General Information Bromeliads are a unique and fascinating family of hundreds of exotic plants, which are hardy and easy to grow. They are amazingly adaptable and will tolerate a considerable variety of conditions of light, air and moisture, indoors and outdoors. Their use in landscaping and shopping centres is evidence of this fact. The plants are native to the Southern States of the USA, Central America and deep into South America. Bromeliads (pronounced brom-eel-ee-ad) grow on the branches of trees (epiphytes), cling to rocks (saxicolous) and grow on the forest or desert floors (terrestrial). Some are only 2.5cm in size, others up to 10.5 meters and all sizes in between. They are found growing in humid sea level jungles, wet cloud level forests on mountains, low coastal slopes and dry deserts. The scales, which cover the leaves on bromeliads, are wonderful moisture absorbing organs which often form attractive bands and patterns. The edible pineapple (Ananus comosus), old man’s beard or Spanish Moss (Tillandsia usneoides) are well know bromeliads. Queens tears (Billbergia nutans), the match stick plant (Aechmea gamosepala), the colourful Billbergia pyramidalis variety concolor and others holding water in their vase like cups have been growing for many years. However their are many other exciting bromeliads that can be grown by any gardener, even those without “green thumbs”. The more favourable the conditions and the closer these conditions are to the natural habitat the better the results will be. The process of sharing knowledge and learning together are great attractions of belonging to a friendly group such as the Bromeliad Society of the Sunshine Coast.
Light is a most important factor in growing beautiful bromeliads. The best character and colour is obtained when the plants are exposed to good light for as many hours a day as possible. Some can be grown in sunlight (e.g. Dyckias, Hechtias, some Aechmeas) but most will suffer bleaching and burning of the leaves in direct sunshine. In the garden and home bromeliads will grow happily, in shade houses, in or under trees, on patios or verandahs, near windows, glass doors or other well-lit or well-ventilated locations.
Water, Temperature, Fertiliser Requirements
Two or three or more waterings per week in the warm to hot months is recommended. Water less in the cooler weather, once a week or less. In hot, dry conditions daily watering would be desirable. Maintain a reasonable level of humidity. As a general rule (there are exceptions) bromeliads will tolerate temperature from 38 to 10°C. Some need to be protected where frosts are experienced (e.g. Cryptanthus and some green leafed Tillanasias). In their natural habitat this family of plants depends upon nutrients from the air and those which have cups draw theirs from leaves, dust and insects which fall into the water. Terrestrials and pot grown epiphytes draw nutrients from their roots as well. Bromeliads can be grown successfully without the use of fertilisers, however their judicious use can be beneficial.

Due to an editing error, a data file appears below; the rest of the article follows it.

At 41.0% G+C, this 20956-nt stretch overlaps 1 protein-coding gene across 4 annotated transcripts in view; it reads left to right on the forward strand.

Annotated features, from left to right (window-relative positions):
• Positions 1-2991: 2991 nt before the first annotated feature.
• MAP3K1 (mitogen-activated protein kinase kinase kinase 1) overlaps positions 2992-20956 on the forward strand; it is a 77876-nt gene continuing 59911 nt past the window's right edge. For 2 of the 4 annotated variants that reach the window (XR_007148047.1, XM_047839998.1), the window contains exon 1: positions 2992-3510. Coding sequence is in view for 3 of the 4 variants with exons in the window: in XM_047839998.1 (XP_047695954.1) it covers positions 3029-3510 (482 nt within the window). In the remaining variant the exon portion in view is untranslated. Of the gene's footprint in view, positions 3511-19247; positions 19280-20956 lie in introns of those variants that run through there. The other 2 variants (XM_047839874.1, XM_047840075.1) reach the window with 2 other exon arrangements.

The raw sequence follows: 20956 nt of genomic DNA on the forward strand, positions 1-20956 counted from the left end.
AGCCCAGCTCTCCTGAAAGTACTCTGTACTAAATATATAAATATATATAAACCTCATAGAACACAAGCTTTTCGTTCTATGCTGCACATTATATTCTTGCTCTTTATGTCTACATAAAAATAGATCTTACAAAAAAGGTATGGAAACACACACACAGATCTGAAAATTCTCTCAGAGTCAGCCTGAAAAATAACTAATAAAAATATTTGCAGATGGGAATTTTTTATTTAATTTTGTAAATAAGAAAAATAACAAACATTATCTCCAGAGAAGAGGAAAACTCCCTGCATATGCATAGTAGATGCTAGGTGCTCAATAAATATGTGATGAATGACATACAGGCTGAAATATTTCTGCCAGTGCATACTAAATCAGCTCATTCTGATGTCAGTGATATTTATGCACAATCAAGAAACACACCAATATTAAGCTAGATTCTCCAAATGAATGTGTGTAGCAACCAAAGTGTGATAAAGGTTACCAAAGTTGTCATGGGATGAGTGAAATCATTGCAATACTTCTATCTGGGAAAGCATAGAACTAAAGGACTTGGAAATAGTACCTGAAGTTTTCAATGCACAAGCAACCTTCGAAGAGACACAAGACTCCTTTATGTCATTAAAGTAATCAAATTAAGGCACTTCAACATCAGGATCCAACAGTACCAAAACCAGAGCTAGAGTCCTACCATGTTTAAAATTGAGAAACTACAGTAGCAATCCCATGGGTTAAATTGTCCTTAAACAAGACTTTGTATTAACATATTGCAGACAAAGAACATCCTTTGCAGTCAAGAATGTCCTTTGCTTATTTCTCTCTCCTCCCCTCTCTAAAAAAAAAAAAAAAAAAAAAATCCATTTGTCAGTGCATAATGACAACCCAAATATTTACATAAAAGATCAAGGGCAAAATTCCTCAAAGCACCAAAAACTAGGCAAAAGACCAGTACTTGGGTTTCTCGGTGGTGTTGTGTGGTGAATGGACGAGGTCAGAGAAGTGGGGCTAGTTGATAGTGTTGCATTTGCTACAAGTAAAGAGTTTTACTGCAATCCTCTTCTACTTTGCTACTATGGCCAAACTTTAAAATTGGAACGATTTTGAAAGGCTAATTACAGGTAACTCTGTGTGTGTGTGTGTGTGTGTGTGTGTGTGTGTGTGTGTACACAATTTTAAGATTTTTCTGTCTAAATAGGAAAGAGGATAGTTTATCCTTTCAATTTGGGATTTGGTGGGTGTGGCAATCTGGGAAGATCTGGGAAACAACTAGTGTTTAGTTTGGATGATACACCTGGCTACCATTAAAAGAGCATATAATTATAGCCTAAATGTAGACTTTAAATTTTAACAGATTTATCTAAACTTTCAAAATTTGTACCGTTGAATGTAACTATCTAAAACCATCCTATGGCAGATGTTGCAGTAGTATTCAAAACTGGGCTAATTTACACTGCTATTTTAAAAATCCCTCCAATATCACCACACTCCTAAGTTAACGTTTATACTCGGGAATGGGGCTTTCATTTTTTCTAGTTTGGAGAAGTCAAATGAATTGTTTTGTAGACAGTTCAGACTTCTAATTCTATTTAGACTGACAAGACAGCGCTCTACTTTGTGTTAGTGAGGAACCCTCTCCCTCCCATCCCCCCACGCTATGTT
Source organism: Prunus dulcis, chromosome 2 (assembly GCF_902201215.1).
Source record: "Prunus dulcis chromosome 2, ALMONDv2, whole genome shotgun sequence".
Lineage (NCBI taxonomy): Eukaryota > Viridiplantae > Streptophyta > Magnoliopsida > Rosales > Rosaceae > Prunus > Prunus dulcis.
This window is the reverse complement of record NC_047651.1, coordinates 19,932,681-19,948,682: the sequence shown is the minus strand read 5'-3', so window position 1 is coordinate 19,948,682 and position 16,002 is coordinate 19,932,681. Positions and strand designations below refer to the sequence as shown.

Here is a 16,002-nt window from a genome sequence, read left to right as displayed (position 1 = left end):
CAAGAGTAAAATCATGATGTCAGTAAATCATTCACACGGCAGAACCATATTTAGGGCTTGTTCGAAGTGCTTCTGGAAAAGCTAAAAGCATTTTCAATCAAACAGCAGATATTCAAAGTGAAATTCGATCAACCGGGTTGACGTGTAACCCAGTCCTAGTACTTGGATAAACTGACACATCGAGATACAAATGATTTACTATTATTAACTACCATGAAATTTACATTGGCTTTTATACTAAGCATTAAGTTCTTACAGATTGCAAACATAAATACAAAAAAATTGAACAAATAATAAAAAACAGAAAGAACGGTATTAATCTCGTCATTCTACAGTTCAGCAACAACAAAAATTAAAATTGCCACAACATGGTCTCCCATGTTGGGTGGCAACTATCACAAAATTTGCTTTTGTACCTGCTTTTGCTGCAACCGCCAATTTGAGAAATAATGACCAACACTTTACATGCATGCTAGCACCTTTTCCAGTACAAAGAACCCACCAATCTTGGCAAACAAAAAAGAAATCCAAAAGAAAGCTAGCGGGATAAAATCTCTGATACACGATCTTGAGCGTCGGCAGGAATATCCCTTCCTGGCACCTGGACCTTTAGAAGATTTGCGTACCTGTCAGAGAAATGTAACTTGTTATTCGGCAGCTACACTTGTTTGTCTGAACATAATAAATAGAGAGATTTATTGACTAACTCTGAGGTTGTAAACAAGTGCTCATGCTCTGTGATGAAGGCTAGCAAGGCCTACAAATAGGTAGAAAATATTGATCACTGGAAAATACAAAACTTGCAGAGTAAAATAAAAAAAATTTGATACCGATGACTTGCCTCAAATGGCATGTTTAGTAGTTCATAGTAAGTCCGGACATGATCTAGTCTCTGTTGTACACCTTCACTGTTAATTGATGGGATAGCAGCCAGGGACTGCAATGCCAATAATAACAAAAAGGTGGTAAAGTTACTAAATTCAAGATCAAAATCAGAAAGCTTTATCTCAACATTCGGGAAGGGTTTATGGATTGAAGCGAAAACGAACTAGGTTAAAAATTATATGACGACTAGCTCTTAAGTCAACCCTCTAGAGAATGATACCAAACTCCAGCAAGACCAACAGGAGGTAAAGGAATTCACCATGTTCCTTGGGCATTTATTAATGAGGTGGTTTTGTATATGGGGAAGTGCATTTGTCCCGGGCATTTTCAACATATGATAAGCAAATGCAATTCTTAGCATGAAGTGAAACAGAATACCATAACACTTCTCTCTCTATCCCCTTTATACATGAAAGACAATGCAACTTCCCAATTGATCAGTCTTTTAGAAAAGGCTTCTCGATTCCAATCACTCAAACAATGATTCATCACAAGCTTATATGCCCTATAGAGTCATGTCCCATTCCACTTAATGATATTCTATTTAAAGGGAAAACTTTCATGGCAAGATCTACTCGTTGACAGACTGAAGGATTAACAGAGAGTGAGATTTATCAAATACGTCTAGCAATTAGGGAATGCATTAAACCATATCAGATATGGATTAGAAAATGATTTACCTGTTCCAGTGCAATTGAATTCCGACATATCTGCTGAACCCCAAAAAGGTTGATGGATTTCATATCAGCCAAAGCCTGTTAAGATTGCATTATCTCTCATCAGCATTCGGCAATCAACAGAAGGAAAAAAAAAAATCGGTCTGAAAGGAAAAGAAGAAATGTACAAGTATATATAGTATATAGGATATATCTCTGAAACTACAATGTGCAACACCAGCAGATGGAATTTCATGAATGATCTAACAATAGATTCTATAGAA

Potting and Mounting
It is most important to use a potting medium which is porous and slightly acid, able to hold moisture without becoming soggy. Combinations of materials such as fine pine bark, peat moss, peanut shells, rice hulls, charcoal, plastic foam granules, coarse sand and perlite provide these requirements. Terrestrial bromeliads (e.g. Dyckia, Cryptanthus) will need some compost or leaf mould. Be sure to choose a pot to suit the size of the plant. Do not overpot. There are many epiphytic species (air plants) which thrive when mounted on cork, branches or roots of dead trees, or in the forks or branches of growing trees (eg Neoregelia compacta, Aechmea nudicaulis, Aechmea orlandiana etc and of course most of the Tillisansias). A great variety of Tillisansias are available and grow into fascinating specimens after being mounted by glueing or tying with strips of stocking material.
Bromeliads are reproduced by seeds, tissue culture and offshoots. Seeds can be germinated and grown on, but these can take a long time to mature. However most plants produce offshoots or “pups” and these can be easily severed. Remove these when they are about one third the size of the “mother” plant and pot or mount as described above.
Recently plantlets have been mass produced by tissue culture. Initially these microcuttings range in size and length, with 2 to 3 leaves and some root initiation. They are packaged in sealed plastic containers containing specially formulated agar media for transporting around the world, for mass horticultural production, after handling and hardening off.
Because many bromeliads take many months to years from seeds or tissue culture before they are ready to sell, many plants are sold at about ¾ size, when they are not fully grown.
Some commercial growers “treat” their plants to induce flowering. Groups of plants that have reached a saleable size are “gassed” with ethylene or similar. This gas treatment forces the plants into flower in approximately 10 to 14 weeks.